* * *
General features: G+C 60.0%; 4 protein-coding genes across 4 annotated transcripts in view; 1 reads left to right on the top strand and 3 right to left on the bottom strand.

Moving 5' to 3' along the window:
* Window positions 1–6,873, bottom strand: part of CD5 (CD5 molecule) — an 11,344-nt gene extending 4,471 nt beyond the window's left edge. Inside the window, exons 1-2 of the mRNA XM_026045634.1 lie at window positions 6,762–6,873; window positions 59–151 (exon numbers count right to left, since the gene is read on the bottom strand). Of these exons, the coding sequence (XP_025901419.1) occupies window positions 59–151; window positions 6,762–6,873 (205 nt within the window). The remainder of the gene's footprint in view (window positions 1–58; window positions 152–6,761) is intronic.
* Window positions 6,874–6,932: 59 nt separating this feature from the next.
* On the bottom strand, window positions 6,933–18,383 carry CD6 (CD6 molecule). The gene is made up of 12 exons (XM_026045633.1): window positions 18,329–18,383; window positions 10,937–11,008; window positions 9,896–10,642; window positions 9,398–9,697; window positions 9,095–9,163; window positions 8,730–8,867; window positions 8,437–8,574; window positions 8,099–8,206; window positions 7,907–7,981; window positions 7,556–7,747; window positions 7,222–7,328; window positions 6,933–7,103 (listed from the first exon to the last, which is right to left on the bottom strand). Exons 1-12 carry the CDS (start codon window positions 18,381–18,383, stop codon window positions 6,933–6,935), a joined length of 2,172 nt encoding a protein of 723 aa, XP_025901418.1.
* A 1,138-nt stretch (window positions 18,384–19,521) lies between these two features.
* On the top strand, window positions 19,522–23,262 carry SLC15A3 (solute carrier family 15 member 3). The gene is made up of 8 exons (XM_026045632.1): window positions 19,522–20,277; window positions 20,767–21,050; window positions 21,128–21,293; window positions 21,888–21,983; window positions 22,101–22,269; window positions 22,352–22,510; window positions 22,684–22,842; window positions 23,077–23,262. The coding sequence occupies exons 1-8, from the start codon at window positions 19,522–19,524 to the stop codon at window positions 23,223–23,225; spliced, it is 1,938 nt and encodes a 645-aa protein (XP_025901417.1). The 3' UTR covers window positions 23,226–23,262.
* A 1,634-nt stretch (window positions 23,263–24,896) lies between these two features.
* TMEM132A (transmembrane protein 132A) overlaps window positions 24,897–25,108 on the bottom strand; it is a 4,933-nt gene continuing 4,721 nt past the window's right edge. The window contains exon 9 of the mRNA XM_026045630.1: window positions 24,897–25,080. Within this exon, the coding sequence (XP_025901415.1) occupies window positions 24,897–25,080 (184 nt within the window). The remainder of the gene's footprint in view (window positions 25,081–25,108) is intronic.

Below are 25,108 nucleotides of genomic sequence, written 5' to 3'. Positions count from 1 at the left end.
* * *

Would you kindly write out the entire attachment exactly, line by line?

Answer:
General features: G+C 60.0%; 4 protein-coding genes across 4 annotated transcripts in view; 1 reads left to right on the top strand and 3 right to left on the bottom strand.

Moving 5' to 3' along the window:
* Window positions 1–6,873, bottom strand: part of CD5 (CD5 molecule) — an 11,344-nt gene extending 4,471 nt beyond the window's left edge. Inside the window, exons 1-2 of the mRNA XM_026045634.1 lie at window positions 6,762–6,873; window positions 59–151 (exon numbers count right to left, since the gene is read on the bottom strand). Of these exons, the coding sequence (XP_025901419.1) occupies window positions 59–151; window positions 6,762–6,873 (205 nt within the window). The remainder of the gene's footprint in view (window positions 1–58; window positions 152–6,761) is intronic.
* Window positions 6,874–6,932: 59 nt separating this feature from the next.
* On the bottom strand, window positions 6,933–18,383 carry CD6 (CD6 molecule). The gene is made up of 12 exons (XM_026045633.1): window positions 18,329–18,383; window positions 10,937–11,008; window positions 9,896–10,642; window positions 9,398–9,697; window positions 9,095–9,163; window positions 8,730–8,867; window positions 8,437–8,574; window positions 8,099–8,206; window positions 7,907–7,981; window positions 7,556–7,747; window positions 7,222–7,328; window positions 6,933–7,103 (listed from the first exon to the last, which is right to left on the bottom strand). Exons 1-12 carry the CDS (start codon window positions 18,381–18,383, stop codon window positions 6,933–6,935), a joined length of 2,172 nt encoding a protein of 723 aa, XP_025901418.1.
* A 1,138-nt stretch (window positions 18,384–19,521) lies between these two features.
* On the top strand, window positions 19,522–23,262 carry SLC15A3 (solute carrier family 15 member 3). The gene is made up of 8 exons (XM_026045632.1): window positions 19,522–20,277; window positions 20,767–21,050; window positions 21,128–21,293; window positions 21,888–21,983; window positions 22,101–22,269; window positions 22,352–22,510; window positions 22,684–22,842; window positions 23,077–23,262. The coding sequence occupies exons 1-8, from the start codon at window positions 19,522–19,524 to the stop codon at window positions 23,223–23,225; spliced, it is 1,938 nt and encodes a 645-aa protein (XP_025901417.1). The 3' UTR covers window positions 23,226–23,262.
* A 1,634-nt stretch (window positions 23,263–24,896) lies between these two features.
* TMEM132A (transmembrane protein 132A) overlaps window positions 24,897–25,108 on the bottom strand; it is a 4,933-nt gene continuing 4,721 nt past the window's right edge. The window contains exon 9 of the mRNA XM_026045630.1: window positions 24,897–25,080. Within this exon, the coding sequence (XP_025901415.1) occupies window positions 24,897–25,080 (184 nt within the window). The remainder of the gene's footprint in view (window positions 25,081–25,108) is intronic.

Below are 25,108 nucleotides of genomic sequence, written 5' to 3'. Positions count from 1 at the left end.